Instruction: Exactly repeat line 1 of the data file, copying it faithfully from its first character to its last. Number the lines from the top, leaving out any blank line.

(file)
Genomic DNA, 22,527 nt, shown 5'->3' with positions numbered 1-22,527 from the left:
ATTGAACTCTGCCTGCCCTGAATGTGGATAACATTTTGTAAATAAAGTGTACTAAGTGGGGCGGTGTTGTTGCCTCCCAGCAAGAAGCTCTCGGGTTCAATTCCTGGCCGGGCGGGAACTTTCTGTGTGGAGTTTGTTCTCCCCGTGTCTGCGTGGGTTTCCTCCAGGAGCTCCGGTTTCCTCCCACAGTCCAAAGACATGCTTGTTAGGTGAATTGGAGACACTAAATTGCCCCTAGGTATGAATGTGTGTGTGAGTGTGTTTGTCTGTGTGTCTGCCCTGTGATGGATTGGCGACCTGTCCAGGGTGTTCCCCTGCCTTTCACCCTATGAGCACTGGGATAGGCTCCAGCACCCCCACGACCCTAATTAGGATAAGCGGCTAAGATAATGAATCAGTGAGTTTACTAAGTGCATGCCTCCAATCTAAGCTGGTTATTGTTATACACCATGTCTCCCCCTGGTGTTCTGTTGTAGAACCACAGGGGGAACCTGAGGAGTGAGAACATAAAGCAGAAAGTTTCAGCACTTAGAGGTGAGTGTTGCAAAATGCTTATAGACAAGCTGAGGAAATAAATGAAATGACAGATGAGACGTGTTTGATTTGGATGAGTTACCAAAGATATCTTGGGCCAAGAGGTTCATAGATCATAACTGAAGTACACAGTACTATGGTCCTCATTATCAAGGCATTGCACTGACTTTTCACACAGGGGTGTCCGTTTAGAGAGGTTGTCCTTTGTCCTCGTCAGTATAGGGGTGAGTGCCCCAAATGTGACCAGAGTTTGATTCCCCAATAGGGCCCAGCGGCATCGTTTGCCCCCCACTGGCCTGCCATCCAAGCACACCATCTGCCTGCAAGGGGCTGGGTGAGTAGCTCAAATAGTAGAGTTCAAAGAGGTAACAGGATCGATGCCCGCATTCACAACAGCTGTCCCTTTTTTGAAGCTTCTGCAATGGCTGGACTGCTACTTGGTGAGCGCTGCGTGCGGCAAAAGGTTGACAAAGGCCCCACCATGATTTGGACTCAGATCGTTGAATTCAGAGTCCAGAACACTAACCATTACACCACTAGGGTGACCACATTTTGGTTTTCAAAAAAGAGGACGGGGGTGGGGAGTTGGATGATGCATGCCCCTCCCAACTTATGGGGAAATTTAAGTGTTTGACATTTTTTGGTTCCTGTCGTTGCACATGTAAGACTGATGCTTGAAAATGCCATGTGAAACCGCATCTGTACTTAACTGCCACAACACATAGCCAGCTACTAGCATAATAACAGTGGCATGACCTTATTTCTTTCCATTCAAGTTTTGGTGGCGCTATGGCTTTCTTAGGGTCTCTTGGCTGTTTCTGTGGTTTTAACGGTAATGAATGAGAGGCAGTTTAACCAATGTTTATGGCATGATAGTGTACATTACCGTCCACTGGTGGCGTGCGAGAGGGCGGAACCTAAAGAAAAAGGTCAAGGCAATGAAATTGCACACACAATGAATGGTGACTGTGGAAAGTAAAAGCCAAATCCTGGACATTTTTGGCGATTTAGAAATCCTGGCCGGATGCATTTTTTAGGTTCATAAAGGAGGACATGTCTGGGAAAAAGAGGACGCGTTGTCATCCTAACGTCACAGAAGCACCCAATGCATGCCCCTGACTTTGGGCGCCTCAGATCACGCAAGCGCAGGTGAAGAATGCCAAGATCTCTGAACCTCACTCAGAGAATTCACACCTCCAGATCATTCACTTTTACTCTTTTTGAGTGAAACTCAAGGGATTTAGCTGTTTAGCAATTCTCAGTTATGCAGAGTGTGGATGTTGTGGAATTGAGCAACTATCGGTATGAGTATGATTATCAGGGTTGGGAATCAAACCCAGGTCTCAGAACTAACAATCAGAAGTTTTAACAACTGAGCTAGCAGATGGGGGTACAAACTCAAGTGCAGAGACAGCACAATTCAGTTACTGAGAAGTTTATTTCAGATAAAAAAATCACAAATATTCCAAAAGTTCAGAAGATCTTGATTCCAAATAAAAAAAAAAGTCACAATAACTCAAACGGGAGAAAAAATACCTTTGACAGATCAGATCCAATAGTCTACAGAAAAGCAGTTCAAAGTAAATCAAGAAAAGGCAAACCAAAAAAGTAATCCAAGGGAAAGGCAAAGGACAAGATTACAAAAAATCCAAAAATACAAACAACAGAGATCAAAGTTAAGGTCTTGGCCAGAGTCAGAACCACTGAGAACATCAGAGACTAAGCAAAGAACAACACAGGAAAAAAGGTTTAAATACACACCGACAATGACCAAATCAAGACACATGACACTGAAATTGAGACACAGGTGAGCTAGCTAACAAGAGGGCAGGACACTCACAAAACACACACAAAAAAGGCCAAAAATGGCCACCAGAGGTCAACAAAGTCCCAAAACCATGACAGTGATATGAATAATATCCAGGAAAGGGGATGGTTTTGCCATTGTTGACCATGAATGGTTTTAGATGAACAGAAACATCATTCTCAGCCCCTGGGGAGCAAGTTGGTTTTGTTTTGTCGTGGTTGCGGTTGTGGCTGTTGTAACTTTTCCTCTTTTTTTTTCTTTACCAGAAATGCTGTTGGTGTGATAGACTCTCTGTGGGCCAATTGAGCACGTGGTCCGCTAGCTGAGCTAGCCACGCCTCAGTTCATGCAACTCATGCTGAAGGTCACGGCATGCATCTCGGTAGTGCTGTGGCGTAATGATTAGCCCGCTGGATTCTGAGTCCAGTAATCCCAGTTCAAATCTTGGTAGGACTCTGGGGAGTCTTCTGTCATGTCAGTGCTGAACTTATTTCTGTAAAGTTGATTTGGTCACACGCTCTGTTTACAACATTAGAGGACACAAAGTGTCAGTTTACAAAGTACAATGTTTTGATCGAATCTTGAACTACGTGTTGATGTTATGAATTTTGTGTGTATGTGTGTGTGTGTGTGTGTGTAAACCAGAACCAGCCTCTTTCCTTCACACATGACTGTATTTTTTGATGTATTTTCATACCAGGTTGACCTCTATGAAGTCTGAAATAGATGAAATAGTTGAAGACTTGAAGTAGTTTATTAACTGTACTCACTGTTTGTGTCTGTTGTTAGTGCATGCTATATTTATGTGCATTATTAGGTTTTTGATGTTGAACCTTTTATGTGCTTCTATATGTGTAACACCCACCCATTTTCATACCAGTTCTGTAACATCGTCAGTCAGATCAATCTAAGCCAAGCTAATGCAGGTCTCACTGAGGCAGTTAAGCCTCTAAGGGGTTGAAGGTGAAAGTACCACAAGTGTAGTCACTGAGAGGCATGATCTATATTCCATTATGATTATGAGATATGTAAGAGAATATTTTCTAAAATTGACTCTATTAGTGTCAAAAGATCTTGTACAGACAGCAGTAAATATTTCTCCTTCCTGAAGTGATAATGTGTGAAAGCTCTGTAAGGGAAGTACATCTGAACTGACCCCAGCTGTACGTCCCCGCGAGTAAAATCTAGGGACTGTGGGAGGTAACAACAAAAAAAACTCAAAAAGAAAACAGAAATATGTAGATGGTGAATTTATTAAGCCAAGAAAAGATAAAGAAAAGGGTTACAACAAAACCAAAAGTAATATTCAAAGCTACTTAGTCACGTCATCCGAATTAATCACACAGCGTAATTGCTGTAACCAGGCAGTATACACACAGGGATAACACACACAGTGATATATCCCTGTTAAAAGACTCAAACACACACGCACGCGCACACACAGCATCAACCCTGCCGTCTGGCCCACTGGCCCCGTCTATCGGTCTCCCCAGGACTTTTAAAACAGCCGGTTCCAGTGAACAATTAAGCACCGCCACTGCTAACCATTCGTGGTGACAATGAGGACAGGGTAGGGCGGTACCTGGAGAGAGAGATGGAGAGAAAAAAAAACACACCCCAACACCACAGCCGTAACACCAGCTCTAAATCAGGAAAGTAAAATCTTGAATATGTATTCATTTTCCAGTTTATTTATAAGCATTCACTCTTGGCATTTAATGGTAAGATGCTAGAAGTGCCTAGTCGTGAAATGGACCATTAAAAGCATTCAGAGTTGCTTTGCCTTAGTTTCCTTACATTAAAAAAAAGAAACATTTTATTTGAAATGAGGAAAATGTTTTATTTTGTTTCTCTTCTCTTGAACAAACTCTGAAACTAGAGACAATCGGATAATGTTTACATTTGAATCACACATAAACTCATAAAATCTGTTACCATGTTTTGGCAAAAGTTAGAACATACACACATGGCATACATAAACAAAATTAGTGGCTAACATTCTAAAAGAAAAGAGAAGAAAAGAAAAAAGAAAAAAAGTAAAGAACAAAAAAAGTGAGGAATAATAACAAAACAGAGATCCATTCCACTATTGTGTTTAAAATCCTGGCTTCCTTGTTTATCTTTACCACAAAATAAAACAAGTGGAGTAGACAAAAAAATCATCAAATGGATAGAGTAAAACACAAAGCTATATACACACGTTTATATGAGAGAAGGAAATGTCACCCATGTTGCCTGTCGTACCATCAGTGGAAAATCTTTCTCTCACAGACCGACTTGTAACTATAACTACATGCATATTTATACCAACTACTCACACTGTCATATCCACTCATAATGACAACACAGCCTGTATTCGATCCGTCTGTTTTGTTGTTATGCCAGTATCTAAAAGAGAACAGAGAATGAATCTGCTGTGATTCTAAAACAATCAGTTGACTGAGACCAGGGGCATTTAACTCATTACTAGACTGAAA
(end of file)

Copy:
Genomic DNA, 22,527 nt, shown 5'->3' with positions numbered 1-22,527 from the left: